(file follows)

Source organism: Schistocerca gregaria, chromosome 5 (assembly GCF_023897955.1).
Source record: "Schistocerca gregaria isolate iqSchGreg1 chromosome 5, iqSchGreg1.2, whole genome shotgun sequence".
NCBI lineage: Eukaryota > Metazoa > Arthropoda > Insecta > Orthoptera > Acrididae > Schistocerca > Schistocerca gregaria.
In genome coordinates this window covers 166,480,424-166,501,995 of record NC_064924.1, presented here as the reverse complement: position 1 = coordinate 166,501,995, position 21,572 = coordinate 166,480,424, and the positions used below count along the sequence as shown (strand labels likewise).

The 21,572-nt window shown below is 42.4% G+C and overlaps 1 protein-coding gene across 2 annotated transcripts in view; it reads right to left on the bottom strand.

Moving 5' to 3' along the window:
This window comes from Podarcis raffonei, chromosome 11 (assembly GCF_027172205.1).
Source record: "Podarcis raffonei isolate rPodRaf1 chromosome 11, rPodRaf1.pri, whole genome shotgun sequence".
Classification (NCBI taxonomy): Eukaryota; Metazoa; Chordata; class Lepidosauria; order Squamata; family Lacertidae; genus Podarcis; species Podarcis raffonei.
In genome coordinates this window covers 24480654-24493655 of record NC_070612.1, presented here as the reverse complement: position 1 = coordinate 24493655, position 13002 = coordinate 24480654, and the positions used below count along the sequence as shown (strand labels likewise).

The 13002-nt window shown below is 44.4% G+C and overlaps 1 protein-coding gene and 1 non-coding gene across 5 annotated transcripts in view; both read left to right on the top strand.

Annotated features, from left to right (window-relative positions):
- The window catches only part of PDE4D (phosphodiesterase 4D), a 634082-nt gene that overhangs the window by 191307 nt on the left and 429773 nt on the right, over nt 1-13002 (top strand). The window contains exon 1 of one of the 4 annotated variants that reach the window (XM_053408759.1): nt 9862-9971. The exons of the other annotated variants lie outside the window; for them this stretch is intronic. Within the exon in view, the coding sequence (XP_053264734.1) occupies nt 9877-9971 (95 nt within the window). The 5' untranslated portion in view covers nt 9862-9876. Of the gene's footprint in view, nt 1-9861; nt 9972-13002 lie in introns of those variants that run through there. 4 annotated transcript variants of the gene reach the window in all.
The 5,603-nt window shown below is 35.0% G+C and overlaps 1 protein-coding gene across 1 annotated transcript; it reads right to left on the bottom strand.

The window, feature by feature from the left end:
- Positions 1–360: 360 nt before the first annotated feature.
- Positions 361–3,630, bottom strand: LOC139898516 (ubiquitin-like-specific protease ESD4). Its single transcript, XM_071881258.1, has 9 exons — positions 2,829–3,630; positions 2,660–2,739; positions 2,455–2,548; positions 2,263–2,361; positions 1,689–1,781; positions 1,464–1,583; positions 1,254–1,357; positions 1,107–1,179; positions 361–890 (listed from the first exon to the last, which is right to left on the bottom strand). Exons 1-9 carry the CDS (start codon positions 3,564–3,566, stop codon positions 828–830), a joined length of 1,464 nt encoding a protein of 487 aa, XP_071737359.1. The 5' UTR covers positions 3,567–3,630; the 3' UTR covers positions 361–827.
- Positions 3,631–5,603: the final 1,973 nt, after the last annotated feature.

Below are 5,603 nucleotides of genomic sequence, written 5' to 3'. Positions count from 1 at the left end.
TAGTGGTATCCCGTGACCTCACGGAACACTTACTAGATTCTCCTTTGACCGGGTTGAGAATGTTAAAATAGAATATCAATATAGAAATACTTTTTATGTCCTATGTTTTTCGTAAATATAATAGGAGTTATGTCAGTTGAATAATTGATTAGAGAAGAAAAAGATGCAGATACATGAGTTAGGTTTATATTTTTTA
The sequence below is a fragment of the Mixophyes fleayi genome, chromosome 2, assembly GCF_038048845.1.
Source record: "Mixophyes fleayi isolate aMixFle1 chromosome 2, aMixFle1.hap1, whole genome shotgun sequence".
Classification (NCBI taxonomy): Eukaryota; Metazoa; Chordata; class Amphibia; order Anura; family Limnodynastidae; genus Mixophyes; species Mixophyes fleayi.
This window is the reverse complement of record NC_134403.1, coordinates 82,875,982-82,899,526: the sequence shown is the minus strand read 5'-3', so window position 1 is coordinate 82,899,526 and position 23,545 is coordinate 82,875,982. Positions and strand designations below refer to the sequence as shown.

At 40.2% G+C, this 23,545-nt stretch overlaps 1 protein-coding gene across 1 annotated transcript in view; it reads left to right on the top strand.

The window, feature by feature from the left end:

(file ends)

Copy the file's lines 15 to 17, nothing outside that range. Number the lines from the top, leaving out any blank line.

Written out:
The window, feature by feature from the left end:
- Positions 1–360: 360 nt before the first annotated feature.
- Positions 361–3,630, bottom strand: LOC139898516 (ubiquitin-like-specific protease ESD4). Its single transcript, XM_071881258.1, has 9 exons — positions 2,829–3,630; positions 2,660–2,739; positions 2,455–2,548; positions 2,263–2,361; positions 1,689–1,781; positions 1,464–1,583; positions 1,254–1,357; positions 1,107–1,179; positions 361–890 (listed from the first exon to the last, which is right to left on the bottom strand). Exons 1-9 carry the CDS (start codon positions 3,564–3,566, stop codon positions 828–830), a joined length of 1,464 nt encoding a protein of 487 aa, XP_071737359.1. The 5' UTR covers positions 3,567–3,630; the 3' UTR covers positions 361–827.